• restarting said over-the-air discover procedure if no acknowledgement has been received from any of the surrounding access devices.

Furthermore, in some embodiments relating to the other transmission end, a method comprises:

    • entering into a discovery state in response to a detection of an identification signal from a new access device added to an uncoordinated access network; and
    • stopping over-the-air transmission during said discovery state and determining an identity of said new access device.

Additionally, in some embodiments on the one transmission end, an apparatus comprises:

    • state control means for temporarily switching to a discovery state when the apparatus is added to an access network; and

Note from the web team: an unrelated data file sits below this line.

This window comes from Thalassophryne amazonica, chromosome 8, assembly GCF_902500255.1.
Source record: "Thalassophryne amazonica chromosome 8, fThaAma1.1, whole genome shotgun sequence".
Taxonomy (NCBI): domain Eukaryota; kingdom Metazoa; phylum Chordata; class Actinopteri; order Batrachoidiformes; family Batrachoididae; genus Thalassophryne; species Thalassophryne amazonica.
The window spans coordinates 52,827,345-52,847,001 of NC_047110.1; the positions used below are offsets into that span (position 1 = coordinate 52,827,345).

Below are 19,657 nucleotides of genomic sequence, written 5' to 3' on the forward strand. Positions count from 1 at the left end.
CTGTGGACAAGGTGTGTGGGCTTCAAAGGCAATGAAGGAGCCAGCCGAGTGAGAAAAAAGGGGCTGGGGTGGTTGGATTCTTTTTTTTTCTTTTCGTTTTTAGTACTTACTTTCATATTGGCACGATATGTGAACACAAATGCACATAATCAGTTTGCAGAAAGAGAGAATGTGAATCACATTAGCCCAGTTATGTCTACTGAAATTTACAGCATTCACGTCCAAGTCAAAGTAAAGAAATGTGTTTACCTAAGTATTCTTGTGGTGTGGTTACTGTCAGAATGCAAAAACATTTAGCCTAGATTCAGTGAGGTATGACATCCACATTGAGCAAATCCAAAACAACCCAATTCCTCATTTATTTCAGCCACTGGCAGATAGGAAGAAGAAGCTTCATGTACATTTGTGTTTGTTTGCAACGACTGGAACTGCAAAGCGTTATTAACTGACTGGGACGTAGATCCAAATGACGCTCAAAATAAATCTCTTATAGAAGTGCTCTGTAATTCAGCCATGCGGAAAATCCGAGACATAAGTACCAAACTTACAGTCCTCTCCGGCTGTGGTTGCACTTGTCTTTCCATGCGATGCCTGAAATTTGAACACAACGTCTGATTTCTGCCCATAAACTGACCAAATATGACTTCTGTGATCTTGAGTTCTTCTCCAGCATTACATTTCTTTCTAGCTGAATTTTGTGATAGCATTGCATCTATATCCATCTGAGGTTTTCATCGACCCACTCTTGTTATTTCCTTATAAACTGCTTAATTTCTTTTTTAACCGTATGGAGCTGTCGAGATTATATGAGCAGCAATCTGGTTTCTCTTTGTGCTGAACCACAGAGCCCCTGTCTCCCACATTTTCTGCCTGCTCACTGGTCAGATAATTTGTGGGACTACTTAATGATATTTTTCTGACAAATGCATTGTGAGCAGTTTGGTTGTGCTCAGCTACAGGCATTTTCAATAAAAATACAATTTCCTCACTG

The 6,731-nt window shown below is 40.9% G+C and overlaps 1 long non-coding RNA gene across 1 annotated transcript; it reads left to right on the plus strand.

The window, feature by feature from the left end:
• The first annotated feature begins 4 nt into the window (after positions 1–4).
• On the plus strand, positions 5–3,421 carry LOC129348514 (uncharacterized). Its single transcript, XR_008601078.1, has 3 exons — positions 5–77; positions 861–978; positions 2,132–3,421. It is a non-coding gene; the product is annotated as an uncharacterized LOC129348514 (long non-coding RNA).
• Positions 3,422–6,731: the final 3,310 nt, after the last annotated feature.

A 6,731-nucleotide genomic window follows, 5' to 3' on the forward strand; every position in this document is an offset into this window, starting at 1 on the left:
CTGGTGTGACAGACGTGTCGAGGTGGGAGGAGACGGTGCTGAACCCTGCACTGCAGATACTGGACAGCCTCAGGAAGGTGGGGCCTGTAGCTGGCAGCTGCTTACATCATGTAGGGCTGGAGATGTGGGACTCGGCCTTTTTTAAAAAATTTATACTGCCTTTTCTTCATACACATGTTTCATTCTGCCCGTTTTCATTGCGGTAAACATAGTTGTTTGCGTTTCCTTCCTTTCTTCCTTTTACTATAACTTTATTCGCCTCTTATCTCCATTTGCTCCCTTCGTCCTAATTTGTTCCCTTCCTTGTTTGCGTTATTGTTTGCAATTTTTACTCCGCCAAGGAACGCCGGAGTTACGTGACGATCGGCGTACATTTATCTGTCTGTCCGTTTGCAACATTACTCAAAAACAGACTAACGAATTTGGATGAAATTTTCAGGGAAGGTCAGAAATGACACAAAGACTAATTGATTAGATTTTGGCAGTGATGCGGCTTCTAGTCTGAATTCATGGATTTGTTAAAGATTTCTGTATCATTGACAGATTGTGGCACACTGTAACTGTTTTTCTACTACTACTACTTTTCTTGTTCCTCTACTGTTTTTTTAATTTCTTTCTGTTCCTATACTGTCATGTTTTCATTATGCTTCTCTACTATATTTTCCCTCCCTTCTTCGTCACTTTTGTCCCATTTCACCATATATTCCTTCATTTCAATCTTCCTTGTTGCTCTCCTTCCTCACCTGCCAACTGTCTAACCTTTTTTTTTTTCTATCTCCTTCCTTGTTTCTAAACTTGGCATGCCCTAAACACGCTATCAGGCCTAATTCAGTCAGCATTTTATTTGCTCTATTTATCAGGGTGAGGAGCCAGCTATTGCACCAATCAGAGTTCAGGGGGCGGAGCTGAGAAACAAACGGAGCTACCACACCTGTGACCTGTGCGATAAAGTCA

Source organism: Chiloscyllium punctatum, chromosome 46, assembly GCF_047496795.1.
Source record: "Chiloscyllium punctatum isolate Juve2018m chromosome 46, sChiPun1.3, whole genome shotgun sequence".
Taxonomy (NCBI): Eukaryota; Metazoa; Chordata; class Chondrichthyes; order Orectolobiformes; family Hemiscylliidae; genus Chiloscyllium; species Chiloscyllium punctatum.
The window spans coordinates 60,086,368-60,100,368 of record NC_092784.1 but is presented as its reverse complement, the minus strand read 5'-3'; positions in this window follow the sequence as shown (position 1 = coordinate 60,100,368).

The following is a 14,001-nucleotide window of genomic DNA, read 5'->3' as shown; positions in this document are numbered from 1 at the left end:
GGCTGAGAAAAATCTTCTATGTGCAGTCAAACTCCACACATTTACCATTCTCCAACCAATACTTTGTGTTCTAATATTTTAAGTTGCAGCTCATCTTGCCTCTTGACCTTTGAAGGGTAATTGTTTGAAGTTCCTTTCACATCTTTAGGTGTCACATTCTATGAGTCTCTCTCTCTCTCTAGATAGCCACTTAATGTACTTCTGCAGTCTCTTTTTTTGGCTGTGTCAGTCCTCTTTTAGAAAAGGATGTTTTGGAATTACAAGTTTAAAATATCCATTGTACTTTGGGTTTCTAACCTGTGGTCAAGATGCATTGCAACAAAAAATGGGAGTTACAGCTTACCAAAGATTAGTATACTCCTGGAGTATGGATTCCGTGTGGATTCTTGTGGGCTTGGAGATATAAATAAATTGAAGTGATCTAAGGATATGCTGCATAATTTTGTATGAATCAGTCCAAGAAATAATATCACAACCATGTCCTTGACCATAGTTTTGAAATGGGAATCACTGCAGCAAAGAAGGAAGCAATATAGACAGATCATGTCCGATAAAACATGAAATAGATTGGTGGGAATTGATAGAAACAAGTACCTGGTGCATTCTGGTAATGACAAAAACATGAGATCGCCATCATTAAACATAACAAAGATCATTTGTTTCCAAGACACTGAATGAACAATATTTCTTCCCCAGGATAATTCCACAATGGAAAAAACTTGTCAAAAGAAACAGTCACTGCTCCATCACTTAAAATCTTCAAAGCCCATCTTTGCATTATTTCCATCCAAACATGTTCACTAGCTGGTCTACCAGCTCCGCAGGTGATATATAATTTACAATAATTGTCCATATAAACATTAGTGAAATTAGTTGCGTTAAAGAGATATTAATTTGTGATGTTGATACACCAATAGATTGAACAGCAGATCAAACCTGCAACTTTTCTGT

• transmission control means for broadcasting an identification signal in response to said switching to said discovery state, and waiting for a response from said surrounding access devices.

Moreover, in some embodiments relating to the other transmission side, an apparatus comprises:

    • state control means for entering into a discovery state in response to a detection of an identification signal from a new access device; and
    • transmission control means for stopping over-the-air transmission during said discovery state and for initiating a determination operation for an identity of said new access device.

The above methods may be implemented as a computer program product comprising code means for producing the respective above steps when run on a computer device.

The above apparatuses may be implemented as network elements or nodes, fixed or mobile terminal devices, which act as access devices, or may be implemented as modules, chips or chip sets provided in these nodes, elements or devices.